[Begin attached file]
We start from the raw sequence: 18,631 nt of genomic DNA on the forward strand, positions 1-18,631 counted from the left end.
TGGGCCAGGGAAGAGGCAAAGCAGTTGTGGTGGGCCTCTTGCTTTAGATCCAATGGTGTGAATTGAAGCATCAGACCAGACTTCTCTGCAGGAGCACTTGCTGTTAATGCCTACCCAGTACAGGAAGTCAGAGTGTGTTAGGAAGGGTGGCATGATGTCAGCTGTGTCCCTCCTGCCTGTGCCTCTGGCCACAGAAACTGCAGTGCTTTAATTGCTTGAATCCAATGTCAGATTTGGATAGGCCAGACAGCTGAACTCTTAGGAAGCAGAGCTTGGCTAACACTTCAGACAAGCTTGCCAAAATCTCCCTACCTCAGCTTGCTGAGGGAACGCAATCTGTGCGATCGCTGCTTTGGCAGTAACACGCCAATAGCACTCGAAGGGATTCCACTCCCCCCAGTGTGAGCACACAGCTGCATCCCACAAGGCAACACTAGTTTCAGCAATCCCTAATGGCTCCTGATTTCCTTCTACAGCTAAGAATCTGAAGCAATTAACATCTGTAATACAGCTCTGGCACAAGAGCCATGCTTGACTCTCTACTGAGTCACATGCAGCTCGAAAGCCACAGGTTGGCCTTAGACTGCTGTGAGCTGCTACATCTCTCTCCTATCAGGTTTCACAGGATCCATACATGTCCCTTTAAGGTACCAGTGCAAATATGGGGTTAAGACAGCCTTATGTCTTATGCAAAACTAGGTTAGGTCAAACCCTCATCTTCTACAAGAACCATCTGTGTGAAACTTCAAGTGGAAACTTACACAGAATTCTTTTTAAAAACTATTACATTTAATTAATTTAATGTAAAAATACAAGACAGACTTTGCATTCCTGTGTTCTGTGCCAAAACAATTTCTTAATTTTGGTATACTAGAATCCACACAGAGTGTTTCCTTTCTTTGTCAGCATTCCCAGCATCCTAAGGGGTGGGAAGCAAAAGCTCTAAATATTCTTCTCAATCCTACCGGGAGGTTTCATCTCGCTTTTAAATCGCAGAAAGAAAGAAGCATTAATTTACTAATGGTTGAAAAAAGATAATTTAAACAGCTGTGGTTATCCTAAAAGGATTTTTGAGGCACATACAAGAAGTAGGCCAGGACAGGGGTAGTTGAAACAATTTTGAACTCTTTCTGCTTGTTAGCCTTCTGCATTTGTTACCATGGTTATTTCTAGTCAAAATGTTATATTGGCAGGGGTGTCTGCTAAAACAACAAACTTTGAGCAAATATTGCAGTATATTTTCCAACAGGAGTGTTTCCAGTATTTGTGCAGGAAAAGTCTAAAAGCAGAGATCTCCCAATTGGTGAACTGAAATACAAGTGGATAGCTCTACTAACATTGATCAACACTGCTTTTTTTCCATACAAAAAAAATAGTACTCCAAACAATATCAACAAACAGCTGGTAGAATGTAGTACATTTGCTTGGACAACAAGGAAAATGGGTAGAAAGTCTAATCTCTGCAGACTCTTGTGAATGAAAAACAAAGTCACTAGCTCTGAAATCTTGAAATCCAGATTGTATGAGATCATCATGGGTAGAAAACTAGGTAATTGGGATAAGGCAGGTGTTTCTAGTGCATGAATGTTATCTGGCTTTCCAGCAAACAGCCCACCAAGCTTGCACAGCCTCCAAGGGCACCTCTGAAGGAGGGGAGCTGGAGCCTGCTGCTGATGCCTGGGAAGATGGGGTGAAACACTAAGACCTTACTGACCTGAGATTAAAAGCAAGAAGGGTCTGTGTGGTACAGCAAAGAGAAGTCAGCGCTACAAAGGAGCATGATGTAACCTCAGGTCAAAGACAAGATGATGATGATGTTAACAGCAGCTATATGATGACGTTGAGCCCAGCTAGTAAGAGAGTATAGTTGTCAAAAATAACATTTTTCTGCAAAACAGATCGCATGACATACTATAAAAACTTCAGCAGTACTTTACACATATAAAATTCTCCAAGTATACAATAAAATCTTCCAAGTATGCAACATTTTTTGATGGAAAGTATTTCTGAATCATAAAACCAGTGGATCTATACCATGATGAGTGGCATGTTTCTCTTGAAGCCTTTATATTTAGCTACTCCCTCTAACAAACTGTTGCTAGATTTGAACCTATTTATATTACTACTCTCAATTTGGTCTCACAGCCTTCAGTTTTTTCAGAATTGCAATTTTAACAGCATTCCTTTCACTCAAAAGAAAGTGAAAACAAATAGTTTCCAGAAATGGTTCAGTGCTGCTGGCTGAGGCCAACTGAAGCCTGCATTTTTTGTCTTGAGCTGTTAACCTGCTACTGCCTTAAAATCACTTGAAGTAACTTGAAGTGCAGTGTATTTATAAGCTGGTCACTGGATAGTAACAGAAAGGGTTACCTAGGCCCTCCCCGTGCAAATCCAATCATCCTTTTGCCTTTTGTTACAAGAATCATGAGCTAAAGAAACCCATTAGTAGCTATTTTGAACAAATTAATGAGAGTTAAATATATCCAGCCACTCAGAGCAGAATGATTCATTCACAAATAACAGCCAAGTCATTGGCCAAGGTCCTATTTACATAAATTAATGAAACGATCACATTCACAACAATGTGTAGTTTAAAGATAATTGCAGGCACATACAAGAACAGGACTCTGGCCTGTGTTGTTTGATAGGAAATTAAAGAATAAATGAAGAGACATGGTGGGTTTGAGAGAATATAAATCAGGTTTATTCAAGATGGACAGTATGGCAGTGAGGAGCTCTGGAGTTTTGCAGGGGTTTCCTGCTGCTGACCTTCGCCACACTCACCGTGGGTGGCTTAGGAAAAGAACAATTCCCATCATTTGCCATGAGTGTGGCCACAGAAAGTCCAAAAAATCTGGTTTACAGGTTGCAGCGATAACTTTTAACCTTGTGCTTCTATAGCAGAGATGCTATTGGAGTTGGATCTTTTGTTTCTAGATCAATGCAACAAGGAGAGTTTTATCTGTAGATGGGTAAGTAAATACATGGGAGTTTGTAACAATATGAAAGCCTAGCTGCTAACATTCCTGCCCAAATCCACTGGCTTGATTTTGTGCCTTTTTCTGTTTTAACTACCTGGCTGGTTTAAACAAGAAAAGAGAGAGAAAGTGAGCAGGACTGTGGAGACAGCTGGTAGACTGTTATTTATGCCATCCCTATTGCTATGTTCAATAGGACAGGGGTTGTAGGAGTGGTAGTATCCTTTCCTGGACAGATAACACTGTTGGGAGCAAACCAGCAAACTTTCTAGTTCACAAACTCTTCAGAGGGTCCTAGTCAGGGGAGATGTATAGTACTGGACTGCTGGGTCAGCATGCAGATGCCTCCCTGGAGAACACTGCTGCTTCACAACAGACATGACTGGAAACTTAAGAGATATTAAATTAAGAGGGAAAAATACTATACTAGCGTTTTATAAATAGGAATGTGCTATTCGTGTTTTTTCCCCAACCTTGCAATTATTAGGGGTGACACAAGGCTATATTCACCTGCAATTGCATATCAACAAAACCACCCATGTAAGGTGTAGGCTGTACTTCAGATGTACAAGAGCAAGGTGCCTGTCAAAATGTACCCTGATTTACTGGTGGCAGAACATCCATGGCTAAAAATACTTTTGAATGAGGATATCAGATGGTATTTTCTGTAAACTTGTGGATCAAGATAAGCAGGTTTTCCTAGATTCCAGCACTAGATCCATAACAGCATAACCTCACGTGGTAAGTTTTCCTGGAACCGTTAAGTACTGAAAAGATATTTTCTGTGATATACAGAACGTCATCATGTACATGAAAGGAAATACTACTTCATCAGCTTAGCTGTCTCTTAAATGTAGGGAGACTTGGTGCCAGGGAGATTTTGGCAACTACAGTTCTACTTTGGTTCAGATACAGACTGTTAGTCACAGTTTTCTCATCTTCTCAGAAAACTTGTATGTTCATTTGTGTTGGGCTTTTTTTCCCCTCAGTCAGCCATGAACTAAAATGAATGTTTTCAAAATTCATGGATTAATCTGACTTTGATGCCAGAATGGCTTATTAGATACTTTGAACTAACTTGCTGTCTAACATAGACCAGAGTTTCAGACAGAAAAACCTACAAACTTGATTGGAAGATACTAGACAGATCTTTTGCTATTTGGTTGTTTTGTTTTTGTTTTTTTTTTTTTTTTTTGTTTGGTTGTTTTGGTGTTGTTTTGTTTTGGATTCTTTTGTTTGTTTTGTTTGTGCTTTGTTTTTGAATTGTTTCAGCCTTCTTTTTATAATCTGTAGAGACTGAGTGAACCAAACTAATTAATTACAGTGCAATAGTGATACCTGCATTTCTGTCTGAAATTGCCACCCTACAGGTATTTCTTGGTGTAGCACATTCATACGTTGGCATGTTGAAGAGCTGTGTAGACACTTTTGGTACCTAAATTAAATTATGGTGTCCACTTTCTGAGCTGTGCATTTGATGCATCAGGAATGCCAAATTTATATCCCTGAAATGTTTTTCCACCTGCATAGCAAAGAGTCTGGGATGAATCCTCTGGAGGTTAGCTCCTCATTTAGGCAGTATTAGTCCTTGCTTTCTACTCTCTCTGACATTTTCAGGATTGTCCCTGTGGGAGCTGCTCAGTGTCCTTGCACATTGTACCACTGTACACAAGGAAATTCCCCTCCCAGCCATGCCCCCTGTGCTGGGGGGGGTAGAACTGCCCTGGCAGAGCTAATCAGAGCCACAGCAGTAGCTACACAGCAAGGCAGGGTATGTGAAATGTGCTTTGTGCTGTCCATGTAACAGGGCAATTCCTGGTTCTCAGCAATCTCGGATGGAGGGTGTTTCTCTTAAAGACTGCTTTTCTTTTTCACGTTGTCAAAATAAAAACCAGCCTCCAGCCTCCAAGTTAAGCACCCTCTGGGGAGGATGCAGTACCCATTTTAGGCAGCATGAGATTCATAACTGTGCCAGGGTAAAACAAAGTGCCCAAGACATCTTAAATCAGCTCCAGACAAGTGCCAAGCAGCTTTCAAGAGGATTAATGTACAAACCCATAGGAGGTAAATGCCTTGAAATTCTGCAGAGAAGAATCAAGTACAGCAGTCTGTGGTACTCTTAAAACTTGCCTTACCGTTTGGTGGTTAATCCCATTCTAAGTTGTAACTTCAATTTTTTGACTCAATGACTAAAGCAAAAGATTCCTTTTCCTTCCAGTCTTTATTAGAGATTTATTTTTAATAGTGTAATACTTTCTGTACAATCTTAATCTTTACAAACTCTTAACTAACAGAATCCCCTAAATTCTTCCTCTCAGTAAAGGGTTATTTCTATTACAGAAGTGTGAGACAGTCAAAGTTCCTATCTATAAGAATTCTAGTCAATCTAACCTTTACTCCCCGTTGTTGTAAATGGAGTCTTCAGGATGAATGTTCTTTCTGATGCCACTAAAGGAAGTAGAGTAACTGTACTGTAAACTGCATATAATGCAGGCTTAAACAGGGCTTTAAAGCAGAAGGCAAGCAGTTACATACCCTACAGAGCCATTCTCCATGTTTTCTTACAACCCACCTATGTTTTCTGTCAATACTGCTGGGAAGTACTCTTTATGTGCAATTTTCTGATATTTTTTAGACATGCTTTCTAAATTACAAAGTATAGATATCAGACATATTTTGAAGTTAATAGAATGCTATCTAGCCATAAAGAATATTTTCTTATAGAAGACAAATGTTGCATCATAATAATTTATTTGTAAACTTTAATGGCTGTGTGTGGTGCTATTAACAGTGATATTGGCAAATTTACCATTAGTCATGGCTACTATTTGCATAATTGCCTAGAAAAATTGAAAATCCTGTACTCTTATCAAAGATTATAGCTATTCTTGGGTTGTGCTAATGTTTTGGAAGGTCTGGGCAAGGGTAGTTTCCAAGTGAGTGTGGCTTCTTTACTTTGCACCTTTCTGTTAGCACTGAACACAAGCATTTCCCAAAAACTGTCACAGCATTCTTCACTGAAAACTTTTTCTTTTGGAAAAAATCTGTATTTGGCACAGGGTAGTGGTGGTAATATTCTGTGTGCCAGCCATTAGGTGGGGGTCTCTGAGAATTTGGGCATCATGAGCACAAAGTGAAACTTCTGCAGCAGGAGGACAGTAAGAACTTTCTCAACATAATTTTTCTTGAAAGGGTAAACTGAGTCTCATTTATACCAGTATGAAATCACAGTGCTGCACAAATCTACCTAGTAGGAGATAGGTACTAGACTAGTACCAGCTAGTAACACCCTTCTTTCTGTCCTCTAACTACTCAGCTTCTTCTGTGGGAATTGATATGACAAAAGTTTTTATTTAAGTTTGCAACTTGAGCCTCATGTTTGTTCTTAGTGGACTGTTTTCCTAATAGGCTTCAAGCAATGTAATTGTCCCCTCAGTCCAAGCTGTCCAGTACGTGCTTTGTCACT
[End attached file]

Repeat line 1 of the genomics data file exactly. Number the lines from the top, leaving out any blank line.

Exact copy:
We start from the raw sequence: 18,631 nt of genomic DNA on the forward strand, positions 1-18,631 counted from the left end.